05 Nov The Who and How of independent school health services research
In an earlier blog, New research for independent school nurses and health services, we gave an overview of the 2013-14 Annual Report of Independent School Health Services, but the research and annual report wouldn’t exist without the people who created it and the people who participated in it. So, without further ado, I present to you, the Who and the How of the annual report.
With advice, input, and direction from an advisory panel of distinguished independent school nurses, the Magnus Health marketing and product teams designed the annual research questionnaire. The panel of six members allowed us to identify and hone in on the topics most important to school health professionals so the information gathered would be as useful as possible.
The survey was also promoted on the Magnus Health website and via social media, along with the help of the National Business Officers Association (NBOA), who distributed the survey link to their membership database. A link to the survey was also sent by the National Association of School Nurses (NASN), following NASN research mailing list protocol, to private school nurses. Responses were collected from April 9th – May 7th, 2014 and a total of 458 people began the survey. After removing those that were incomplete, duplicate submissions from the same school, and submissions from public schools, 151 complete and validated responses remained. The decision to remove public school data was determined due to the fundamental and significant differences between health services provided at public and private schools.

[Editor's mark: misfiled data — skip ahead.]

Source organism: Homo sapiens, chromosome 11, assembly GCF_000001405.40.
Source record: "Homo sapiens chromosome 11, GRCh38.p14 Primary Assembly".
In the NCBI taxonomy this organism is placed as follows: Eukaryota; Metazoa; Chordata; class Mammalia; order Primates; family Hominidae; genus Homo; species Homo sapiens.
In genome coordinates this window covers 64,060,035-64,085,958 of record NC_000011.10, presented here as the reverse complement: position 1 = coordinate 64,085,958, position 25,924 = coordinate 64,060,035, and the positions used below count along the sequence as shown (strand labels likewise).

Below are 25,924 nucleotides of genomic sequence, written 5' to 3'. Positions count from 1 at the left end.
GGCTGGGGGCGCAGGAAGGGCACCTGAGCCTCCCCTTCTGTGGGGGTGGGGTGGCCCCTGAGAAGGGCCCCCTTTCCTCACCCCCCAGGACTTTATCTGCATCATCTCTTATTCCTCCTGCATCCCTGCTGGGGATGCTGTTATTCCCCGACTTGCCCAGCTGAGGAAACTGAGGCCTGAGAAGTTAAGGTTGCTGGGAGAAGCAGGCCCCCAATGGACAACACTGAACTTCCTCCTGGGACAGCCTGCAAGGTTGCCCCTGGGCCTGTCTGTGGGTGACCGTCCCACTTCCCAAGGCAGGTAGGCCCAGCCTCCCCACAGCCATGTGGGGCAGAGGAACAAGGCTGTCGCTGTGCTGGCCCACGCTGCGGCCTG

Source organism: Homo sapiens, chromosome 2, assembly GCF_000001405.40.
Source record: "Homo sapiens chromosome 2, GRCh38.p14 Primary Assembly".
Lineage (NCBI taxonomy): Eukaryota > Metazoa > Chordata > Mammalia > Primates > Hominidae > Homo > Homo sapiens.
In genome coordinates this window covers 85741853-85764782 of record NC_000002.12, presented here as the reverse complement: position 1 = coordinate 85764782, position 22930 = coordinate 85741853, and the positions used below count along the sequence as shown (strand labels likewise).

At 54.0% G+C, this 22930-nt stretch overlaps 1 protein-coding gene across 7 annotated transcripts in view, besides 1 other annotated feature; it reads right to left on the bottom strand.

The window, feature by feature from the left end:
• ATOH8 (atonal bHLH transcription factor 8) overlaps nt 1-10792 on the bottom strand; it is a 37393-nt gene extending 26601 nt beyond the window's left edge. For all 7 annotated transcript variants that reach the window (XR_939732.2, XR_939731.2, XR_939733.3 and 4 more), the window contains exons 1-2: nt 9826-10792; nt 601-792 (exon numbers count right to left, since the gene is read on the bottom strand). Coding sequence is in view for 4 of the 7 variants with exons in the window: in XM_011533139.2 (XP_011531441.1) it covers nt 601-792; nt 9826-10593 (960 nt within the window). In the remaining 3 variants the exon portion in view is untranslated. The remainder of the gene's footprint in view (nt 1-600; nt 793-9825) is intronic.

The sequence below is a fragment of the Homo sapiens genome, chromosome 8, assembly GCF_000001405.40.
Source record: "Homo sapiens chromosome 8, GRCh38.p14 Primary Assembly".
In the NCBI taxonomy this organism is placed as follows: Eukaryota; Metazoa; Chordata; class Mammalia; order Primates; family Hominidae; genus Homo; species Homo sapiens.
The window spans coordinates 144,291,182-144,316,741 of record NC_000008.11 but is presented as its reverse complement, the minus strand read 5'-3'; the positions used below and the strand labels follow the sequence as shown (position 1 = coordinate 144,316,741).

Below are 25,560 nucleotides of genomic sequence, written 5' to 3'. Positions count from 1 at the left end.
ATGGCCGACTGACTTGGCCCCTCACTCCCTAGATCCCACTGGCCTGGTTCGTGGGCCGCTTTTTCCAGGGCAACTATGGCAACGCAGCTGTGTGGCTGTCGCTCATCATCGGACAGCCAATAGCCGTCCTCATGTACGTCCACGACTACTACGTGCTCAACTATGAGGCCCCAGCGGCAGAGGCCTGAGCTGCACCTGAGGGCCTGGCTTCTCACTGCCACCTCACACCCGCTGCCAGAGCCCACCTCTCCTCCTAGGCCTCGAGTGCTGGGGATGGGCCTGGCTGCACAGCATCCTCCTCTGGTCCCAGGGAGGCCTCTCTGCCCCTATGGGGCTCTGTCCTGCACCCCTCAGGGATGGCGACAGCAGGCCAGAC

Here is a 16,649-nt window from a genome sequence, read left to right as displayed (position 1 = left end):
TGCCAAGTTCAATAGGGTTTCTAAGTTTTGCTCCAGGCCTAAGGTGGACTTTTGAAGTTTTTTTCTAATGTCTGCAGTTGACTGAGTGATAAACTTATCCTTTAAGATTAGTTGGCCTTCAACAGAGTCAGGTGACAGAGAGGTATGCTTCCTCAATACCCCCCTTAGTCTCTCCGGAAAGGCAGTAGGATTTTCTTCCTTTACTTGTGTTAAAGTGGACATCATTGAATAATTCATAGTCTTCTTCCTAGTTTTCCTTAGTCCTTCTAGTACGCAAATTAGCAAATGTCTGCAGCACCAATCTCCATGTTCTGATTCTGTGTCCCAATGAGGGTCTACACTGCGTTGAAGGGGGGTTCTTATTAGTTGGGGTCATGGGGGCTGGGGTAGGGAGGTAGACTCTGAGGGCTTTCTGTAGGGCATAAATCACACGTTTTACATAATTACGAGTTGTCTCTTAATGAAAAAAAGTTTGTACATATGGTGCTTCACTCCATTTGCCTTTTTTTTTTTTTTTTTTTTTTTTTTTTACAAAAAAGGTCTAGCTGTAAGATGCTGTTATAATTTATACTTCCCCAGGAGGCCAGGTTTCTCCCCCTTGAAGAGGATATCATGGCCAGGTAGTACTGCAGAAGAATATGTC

So, with our final 151 respondents’ information, we set about identifying the independent school demographics of our data set. The final respondents are located across the country, and two are from schools outside of the United States. The Northeast represents the largest percentage of respondents at 39.1%, followed by the South at 31.1%, the Midwest at 17.2%, and the West at 11.3%.
Boarding and day schools of all sizes are represented in the data gathered – 78.2% are day schools, and 21.9% are boarding schools. All schools are under 2,000 students, with an average enrollment of 511 students. Schools between 251-1,000 students make up the majority of respondents at 67.6%. The average staff-to-student ratio for all respondents is roughly 1:4.
The majority of schools (85.4%) are co-ed while boys-only and girls-only represent small percentages, each at 7.3%. Respondents were asked to indicate what grade levels are served at their school, and a variety of answers were provided with Pre-K – 8 representing the largest percentage at 26.5%. Following closely behind is Pre-K – 12 at 24.5% and then 9-12 at 20.5%. All other responses fall into one of seven categories, representing less than 10% each.
Each school was asked to indicate the percentage of the student body with chronic health conditions. Asthma is the most common reported condition at 8.4%, followed by severe food allergies at 4.7%, seizures at 1.2%, and diabetes at 0.4%.
For more on the methodology and demographics, and six other sections full of valuable data, download the full Annual Report.